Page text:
return new int[0];
```

Then, we create an array for the result digits (long enough), and some other variables.

```
// raw estimation how many output digits we will need.
// This is just enough in cases like BASE-1, and up to
// 30 digits (for base 2) too much for something like (1,0,0).
int len = (int) (Math.log(BASE) / Math.log(radix) * digits.length)+1;
int[] rDigits = new int[len];
int rIndex = len-1;
int[] current = digits;
int quotLen = digits.length;
```

`quotLen`

is the number of digits (excluding leading zeroes) in the last quotient. If this is 0, we are done.

```
while(quotLen > 0) {
```

A new array for the next quotient.

```
int[] quot = new int[quotLen];
```

The quotient-and-remainder operation. The quotient is now in `quot`

,
the remainder in `rem`

.

```
int rem = divideDigits(quot, 0,
current, current.length - quotLen,
radix);
```

We put the remainder in the output array (filling it from the last digit).

```
rDigits[rIndex] = rem;
rIndex --;
```

Then we swap the arrays for the next round.

```
current = quot;
```

If there are leading zeros in the quotient (there will be at most one, since radix is smaller than BASE), we shrink the quotient size by one. The next array will be smaller.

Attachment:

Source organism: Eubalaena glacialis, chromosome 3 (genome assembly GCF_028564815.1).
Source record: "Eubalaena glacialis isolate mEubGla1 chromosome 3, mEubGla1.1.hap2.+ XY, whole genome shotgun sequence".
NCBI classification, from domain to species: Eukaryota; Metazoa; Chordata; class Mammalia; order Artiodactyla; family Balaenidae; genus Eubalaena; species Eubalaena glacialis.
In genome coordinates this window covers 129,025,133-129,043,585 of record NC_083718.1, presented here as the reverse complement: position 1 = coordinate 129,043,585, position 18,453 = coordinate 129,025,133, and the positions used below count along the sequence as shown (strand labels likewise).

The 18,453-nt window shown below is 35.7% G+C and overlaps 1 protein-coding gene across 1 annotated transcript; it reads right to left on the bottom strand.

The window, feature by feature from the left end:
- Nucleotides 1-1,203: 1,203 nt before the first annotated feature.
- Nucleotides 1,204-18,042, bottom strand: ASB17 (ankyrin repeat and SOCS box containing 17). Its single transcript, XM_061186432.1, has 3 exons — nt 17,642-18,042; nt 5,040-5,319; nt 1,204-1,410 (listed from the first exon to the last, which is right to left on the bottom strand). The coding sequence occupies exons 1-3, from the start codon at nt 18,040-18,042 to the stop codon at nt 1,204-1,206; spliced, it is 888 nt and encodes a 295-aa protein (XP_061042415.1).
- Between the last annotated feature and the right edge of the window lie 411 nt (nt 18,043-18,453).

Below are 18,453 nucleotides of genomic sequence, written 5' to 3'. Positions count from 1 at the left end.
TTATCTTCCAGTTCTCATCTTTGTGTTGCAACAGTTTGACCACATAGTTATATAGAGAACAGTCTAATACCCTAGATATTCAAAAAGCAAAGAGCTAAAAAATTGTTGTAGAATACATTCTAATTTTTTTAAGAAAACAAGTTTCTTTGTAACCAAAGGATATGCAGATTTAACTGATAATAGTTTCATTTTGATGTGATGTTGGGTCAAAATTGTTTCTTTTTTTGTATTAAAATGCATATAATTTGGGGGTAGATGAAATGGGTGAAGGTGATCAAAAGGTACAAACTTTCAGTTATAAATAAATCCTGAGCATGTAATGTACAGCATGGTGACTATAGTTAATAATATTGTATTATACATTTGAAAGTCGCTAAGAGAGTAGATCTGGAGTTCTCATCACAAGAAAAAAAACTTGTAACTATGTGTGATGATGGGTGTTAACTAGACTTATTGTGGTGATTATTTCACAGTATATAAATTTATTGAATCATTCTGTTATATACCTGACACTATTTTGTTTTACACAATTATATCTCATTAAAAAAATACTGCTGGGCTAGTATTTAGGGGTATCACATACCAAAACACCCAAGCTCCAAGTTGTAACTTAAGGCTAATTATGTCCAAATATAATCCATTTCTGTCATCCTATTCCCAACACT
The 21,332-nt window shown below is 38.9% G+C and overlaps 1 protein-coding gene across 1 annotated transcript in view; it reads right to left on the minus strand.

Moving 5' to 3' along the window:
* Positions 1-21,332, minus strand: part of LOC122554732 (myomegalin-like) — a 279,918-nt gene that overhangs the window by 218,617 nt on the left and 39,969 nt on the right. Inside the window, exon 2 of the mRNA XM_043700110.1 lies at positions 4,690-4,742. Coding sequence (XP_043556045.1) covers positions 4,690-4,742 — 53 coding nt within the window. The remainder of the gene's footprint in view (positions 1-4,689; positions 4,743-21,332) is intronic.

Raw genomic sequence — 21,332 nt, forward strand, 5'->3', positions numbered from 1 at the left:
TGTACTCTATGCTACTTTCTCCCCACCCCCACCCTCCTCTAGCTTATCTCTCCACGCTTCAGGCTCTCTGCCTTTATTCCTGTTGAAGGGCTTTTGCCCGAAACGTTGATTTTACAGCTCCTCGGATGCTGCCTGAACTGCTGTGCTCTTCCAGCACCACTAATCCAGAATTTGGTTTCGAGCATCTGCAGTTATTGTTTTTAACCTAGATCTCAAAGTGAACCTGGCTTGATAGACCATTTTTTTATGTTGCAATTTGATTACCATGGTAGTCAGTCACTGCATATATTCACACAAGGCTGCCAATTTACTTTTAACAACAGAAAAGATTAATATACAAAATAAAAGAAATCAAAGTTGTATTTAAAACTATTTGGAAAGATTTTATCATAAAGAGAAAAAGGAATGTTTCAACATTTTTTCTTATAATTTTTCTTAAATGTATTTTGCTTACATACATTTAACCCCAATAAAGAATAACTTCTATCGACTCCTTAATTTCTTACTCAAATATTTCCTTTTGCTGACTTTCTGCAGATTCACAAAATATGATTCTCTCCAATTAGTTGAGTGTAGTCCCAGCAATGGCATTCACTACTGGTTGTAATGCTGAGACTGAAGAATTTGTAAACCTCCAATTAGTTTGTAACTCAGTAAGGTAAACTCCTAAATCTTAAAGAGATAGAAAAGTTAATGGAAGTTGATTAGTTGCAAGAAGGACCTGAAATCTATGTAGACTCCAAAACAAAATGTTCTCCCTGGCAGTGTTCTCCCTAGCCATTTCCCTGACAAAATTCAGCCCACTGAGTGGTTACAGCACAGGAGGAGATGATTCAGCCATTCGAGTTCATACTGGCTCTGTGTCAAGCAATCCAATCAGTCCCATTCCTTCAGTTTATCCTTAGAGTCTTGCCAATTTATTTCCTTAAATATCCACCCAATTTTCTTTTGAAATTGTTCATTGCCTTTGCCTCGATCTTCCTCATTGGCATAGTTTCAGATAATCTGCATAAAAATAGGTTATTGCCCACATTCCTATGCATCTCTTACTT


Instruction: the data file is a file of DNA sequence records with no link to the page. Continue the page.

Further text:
```
if(current[0] == 0) {
// omit leading zeros in next round.
quotLen--;
}
}
```

After the loop there may be leading zeros in the rDigits array, and we cut them off.

```
// cut of leading zeros in rDigits:
while(rIndex < 0 || rDigits[rIndex] == 0) {
rIndex++;
}
return Arrays.copyOfRange(rDigits, rIndex, rDigits.length);
}
```

That's it. It looks a bit complicated, though. Here is an example of how to use it:

```
System.out.println("d4 in base 11: " +
Arrays.toString(d4.convertTo(11)));
System.out.println("d5 in base 7: " +
Arrays.toString(d5.convertTo(7)));
```

These print `[1, 2, 3, 4, 5, 6, 7, 8, 9, 10, 0, 1, 2, 3, 4, 5, 6, 7, 8, 9, 10, 0]`

and `[1, 2, 3, 4, 5, 6, 0, 1, 2, 3, 4, 5, 6, 0, 1, 2, 3, 4, 5, 6, 0]`

, just the same numbers as we parsed before (from a String, though).

Based on this we can also format as a string:

```
/**
* Converts the number to a String in a given radix.
* This uses {@link Character.digit} to convert each digit
* to one character.
* @param radix the radix to use, between {@link Character.MIN_RADIX}
* and {@link Character.MAX_RADIX}.
* @return a String containing the digits of this number in the
* specified radix, using '0' .. '9' and 'a' .. 'z' (as much as needed).
*/
public String toString(int radix) {
if(radix < Character.MIN_RADIX || Character.MAX_RADIX < radix) {
throw new IllegalArgumentException("radix out of range: " + radix);
}
if(digits.length == 0)
return "0";
int[] rdigits = convertTo(radix);
StringBuilder b = new StringBuilder(rdigits.length);
for(int dig : rdigits) {
b.append(Character.forDigit(dig, radix));
}
return b.toString();
}
```